Paytm is world’s worst performing large IPO in a decade

The tech start-up's shares have slumped 75% since its $2.4bn public offering last year

Customers outside a shop in Mumbai displaying QR codes for Paytm. The company's IPO last year was India's biggest. AFP
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One 97 Communications, the operator of India’s largest digital payments provider, Paytm, has capped the worst first-year share plunge among large initial public offerings over the past decade — and the pain is worsening.

The company, whose founder compared its challenges with those faced by Tesla shortly after the listing, has seen its stock lose 75 per cent of its market value a year after its $2.4 billion offering, the largest on record at the time in India.

The dive is the steepest first-year slide globally among IPOs that raised at least the same amount since Spanish bank Bankia’s 82 per cent drop in 2012, data compiled by Bloomberg show.

Paytm’s grim first anniversary underscores an erosion of confidence in its ability to become profitable after debuting at a time when India’s IPO market was enamoured with tech start-ups. It is one of several start-ups that listed with valuations seen by many as exaggerated.

The stock’s losses have deepened this week amid concerns over the emergence of a potential competitor owned by India’s biggest conglomerate. Last week, Japan’s SoftBank Group sold shares it held in Paytm as a lock-up period set in the IPO expired, fueling a three-day slide.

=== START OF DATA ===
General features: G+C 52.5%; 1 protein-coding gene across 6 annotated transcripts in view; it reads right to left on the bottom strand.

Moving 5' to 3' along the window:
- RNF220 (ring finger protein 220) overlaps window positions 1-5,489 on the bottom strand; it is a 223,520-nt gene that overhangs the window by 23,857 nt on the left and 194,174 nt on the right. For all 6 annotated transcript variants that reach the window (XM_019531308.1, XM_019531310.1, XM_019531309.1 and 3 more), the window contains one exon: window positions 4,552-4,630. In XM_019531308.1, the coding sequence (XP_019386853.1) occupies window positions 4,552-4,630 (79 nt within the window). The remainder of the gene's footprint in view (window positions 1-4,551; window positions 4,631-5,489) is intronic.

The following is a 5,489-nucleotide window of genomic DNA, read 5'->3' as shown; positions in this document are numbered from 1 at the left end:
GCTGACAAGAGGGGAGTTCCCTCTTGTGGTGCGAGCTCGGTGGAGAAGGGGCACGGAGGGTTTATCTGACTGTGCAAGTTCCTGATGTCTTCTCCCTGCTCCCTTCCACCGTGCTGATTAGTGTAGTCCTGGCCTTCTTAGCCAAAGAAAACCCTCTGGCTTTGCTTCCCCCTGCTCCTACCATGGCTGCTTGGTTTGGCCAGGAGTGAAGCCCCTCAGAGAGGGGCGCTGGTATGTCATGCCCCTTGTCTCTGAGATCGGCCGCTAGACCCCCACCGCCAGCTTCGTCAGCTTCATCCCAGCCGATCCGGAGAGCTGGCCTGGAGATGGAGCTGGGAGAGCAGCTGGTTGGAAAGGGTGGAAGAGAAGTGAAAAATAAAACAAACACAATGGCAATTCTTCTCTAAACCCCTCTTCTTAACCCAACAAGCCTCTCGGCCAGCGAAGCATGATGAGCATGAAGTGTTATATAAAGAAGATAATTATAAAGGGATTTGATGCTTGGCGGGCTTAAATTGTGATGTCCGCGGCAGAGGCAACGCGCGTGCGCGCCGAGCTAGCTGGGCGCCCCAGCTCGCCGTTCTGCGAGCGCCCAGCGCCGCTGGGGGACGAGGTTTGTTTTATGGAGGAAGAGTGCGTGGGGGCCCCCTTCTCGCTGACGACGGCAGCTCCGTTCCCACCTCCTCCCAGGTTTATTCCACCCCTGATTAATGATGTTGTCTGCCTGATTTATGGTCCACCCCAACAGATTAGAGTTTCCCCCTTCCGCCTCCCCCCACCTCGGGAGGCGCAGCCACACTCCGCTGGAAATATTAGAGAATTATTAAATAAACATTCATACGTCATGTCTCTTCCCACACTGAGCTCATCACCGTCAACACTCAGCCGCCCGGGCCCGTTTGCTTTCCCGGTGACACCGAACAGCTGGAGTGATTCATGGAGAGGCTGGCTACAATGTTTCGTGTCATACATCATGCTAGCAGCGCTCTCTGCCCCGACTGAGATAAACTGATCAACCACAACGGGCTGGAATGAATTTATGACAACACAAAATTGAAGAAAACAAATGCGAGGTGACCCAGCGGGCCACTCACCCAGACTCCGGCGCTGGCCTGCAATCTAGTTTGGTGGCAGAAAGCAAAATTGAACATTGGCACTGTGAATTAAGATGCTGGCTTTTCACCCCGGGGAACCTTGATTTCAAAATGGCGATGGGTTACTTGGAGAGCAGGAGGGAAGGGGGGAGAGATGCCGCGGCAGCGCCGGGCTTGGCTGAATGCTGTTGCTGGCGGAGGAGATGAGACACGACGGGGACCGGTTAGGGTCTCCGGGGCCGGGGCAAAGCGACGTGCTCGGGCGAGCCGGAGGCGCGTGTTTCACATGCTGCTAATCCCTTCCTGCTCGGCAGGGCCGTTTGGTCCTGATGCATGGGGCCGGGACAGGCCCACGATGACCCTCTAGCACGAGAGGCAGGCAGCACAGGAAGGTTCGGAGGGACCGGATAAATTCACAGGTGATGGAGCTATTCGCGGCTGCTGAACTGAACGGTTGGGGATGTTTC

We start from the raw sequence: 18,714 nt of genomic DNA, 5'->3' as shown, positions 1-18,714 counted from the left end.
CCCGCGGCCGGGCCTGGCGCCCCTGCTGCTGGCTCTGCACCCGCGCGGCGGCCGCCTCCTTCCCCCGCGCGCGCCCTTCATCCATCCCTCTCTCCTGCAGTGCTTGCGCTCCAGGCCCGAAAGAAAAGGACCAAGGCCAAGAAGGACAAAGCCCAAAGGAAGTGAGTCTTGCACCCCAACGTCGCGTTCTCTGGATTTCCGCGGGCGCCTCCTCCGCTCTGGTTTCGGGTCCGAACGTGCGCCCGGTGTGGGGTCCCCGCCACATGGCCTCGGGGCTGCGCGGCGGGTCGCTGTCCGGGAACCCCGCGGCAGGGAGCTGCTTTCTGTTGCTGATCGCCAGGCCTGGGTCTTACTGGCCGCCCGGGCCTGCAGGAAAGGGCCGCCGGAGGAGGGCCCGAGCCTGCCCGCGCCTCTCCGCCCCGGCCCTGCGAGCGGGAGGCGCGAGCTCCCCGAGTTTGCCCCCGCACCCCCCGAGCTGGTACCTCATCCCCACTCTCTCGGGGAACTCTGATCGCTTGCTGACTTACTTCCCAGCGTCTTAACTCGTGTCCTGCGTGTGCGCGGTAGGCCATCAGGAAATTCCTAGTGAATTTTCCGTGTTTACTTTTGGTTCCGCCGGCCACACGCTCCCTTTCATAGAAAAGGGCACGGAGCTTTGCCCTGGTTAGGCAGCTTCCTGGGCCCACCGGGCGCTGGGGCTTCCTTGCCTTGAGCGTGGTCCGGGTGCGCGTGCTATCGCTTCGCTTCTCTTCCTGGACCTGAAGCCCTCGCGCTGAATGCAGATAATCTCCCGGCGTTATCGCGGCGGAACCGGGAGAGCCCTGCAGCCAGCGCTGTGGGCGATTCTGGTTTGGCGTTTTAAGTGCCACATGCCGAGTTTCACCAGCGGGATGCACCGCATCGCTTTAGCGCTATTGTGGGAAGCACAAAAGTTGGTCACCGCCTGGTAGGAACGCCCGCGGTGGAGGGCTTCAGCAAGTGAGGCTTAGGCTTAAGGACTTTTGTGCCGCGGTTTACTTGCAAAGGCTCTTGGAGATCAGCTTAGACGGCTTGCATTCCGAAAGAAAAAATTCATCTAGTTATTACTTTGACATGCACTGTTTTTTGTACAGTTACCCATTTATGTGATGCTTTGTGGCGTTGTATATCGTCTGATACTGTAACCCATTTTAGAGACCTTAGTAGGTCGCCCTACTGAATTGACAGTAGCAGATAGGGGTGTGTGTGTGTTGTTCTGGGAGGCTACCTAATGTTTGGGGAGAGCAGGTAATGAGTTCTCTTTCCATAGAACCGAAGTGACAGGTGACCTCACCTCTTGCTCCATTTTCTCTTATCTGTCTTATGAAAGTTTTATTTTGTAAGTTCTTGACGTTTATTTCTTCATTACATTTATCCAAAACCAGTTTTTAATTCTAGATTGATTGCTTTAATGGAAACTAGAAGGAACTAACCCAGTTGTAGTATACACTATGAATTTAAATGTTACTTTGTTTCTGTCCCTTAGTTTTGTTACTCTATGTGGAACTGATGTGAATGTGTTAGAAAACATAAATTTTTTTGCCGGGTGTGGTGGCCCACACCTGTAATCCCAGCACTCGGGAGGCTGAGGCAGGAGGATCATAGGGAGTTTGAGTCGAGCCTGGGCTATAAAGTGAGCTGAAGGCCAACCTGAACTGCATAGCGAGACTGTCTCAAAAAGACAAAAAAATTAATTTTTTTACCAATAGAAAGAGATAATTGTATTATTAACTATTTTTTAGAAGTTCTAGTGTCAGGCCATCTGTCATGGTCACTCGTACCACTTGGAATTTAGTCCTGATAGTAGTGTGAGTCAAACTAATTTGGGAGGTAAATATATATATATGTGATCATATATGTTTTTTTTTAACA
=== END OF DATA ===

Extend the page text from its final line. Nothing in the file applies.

November’s 30 per cent slide has taken its decline from the IPO price of 2,150 rupees ($26.27) to 79 per cent.

Tech stocks globally are being sold off as investors shun loss-making companies in a deteriorating macroeconomic environment, JM Financial analysts, led by Sachin Dixit, wrote in a note this week.

“This feedback has been well received by company managements and we are seeing all Indian internet companies not just prioritising profitability but also communicating the path forward explicitly,” they wrote.

Paytm shares were sold at the top of a marketed range after an offering that attracted strong demand from individuals and funds, although they never traded above the listing price. The sale attracted traditional global stock pickers such as BlackRock and the Canada Pension Plan Investment Board.

“In every rally, the market as a whole gets too excited about something,” said Shridatta Bhandwaldar, head of equities at Canara Robeco Asset Management. “In 2006-2008, we got too excited about construction companies and capital goods companies. In 2013-2014, we got too excited about midcaps. In 2017-2019 we got extremely excited about non-banking financial companies and in 2020-2022 people were just too excited about technology.

“Some of these companies have good business models,” he said. “Still, you feel there is not enough margin of safety because these are evolving businesses.”

Updated: November 24, 2022, 8:24 AM
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